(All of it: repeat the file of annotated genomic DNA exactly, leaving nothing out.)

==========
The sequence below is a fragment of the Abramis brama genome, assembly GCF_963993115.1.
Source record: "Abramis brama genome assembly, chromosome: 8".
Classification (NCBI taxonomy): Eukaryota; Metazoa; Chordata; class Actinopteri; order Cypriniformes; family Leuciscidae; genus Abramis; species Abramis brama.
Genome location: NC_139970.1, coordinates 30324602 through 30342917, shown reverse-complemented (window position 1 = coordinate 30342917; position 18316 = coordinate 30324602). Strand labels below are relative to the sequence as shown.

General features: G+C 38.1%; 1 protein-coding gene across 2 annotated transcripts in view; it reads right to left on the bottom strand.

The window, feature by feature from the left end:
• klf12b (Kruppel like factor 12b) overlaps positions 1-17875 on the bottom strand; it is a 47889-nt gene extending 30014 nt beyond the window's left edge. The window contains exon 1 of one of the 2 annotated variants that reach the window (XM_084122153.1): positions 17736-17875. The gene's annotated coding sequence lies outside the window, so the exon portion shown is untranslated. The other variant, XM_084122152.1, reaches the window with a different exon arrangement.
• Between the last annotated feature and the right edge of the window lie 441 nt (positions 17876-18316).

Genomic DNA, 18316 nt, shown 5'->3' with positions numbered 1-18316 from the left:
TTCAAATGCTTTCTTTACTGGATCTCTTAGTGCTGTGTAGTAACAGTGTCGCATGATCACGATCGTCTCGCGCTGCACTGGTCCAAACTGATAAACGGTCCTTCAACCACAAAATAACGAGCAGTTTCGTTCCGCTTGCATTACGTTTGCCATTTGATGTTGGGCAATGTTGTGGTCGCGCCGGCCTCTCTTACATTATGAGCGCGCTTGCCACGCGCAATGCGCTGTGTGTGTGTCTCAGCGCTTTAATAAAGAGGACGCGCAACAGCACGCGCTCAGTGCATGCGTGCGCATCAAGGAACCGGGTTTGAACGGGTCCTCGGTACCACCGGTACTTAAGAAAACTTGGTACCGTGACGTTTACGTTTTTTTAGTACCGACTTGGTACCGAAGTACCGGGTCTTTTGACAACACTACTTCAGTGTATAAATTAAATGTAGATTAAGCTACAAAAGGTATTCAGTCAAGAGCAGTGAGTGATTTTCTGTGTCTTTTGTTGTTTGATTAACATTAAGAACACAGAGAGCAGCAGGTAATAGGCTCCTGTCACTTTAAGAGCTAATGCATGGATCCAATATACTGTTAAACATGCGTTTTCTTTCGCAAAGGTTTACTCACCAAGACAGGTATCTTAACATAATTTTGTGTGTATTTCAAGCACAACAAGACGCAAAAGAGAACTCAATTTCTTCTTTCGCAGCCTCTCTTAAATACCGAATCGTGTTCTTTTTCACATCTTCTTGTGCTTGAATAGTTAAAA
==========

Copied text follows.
The sequence below is a fragment of the Abramis brama genome, assembly GCF_963993115.1.
Source record: "Abramis brama genome assembly, chromosome: 8".
Classification (NCBI taxonomy): Eukaryota; Metazoa; Chordata; class Actinopteri; order Cypriniformes; family Leuciscidae; genus Abramis; species Abramis brama.
Genome location: NC_139970.1, coordinates 30324602 through 30342917, shown reverse-complemented (window position 1 = coordinate 30342917; position 18316 = coordinate 30324602). Strand labels below are relative to the sequence as shown.

General features: G+C 38.1%; 1 protein-coding gene across 2 annotated transcripts in view; it reads right to left on the bottom strand.

The window, feature by feature from the left end:
• klf12b (Kruppel like factor 12b) overlaps positions 1-17875 on the bottom strand; it is a 47889-nt gene extending 30014 nt beyond the window's left edge. The window contains exon 1 of one of the 2 annotated variants that reach the window (XM_084122153.1): positions 17736-17875. The gene's annotated coding sequence lies outside the window, so the exon portion shown is untranslated. The other variant, XM_084122152.1, reaches the window with a different exon arrangement.
• Between the last annotated feature and the right edge of the window lie 441 nt (positions 17876-18316).

Genomic DNA, 18316 nt, shown 5'->3' with positions numbered 1-18316 from the left:
TTCAAATGCTTTCTTTACTGGATCTCTTAGTGCTGTGTAGTAACAGTGTCGCATGATCACGATCGTCTCGCGCTGCACTGGTCCAAACTGATAAACGGTCCTTCAACCACAAAATAACGAGCAGTTTCGTTCCGCTTGCATTACGTTTGCCATTTGATGTTGGGCAATGTTGTGGTCGCGCCGGCCTCTCTTACATTATGAGCGCGCTTGCCACGCGCAATGCGCTGTGTGTGTGTCTCAGCGCTTTAATAAAGAGGACGCGCAACAGCACGCGCTCAGTGCATGCGTGCGCATCAAGGAACCGGGTTTGAACGGGTCCTCGGTACCACCGGTACTTAAGAAAACTTGGTACCGTGACGTTTACGTTTTTTTAGTACCGACTTGGTACCGAAGTACCGGGTCTTTTGACAACACTACTTCAGTGTATAAATTAAATGTAGATTAAGCTACAAAAGGTATTCAGTCAAGAGCAGTGAGTGATTTTCTGTGTCTTTTGTTGTTTGATTAACATTAAGAACACAGAGAGCAGCAGGTAATAGGCTCCTGTCACTTTAAGAGCTAATGCATGGATCCAATATACTGTTAAACATGCGTTTTCTTTCGCAAAGGTTTACTCACCAAGACAGGTATCTTAACATAATTTTGTGTGTATTTCAAGCACAACAAGACGCAAAAGAGAACTCAATTTCTTCTTTCGCAGCCTCTCTTAAATACCGAATCGTGTTCTTTTTCACATCTTCTTGTGCTTGAATAGTTAAAA